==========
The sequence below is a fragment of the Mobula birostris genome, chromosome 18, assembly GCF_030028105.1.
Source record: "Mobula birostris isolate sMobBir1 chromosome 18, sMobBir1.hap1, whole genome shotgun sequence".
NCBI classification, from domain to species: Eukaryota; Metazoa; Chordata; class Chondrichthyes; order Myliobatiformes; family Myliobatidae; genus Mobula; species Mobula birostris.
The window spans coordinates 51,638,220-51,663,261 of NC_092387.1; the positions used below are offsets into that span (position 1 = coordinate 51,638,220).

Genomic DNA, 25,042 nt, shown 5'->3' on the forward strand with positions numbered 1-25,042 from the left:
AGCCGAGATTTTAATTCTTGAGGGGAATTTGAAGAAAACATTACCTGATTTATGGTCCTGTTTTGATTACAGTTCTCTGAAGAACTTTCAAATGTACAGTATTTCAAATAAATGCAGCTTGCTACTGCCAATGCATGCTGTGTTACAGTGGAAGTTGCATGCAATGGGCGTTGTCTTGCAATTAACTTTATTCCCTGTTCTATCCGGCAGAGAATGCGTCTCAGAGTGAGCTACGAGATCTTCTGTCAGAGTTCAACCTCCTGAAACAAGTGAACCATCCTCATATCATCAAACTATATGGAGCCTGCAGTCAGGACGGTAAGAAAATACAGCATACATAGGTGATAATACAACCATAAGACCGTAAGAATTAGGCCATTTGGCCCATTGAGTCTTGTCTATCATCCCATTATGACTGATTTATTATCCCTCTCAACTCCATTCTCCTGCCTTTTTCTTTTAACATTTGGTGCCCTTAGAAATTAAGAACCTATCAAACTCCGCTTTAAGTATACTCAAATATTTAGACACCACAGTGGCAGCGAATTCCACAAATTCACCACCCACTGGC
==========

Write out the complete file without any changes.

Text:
The sequence below is a fragment of the Mobula birostris genome, chromosome 18, assembly GCF_030028105.1.
Source record: "Mobula birostris isolate sMobBir1 chromosome 18, sMobBir1.hap1, whole genome shotgun sequence".
NCBI classification, from domain to species: Eukaryota; Metazoa; Chordata; class Chondrichthyes; order Myliobatiformes; family Myliobatidae; genus Mobula; species Mobula birostris.
The window spans coordinates 51,638,220-51,663,261 of NC_092387.1; the positions used below are offsets into that span (position 1 = coordinate 51,638,220).

Genomic DNA, 25,042 nt, shown 5'->3' on the forward strand with positions numbered 1-25,042 from the left:
AGCCGAGATTTTAATTCTTGAGGGGAATTTGAAGAAAACATTACCTGATTTATGGTCCTGTTTTGATTACAGTTCTCTGAAGAACTTTCAAATGTACAGTATTTCAAATAAATGCAGCTTGCTACTGCCAATGCATGCTGTGTTACAGTGGAAGTTGCATGCAATGGGCGTTGTCTTGCAATTAACTTTATTCCCTGTTCTATCCGGCAGAGAATGCGTCTCAGAGTGAGCTACGAGATCTTCTGTCAGAGTTCAACCTCCTGAAACAAGTGAACCATCCTCATATCATCAAACTATATGGAGCCTGCAGTCAGGACGGTAAGAAAATACAGCATACATAGGTGATAATACAACCATAAGACCGTAAGAATTAGGCCATTTGGCCCATTGAGTCTTGTCTATCATCCCATTATGACTGATTTATTATCCCTCTCAACTCCATTCTCCTGCCTTTTTCTTTTAACATTTGGTGCCCTTAGAAATTAAGAACCTATCAAACTCCGCTTTAAGTATACTCAAATATTTAGACACCACAGTGGCAGCGAATTCCACAAATTCACCACCCACTGGC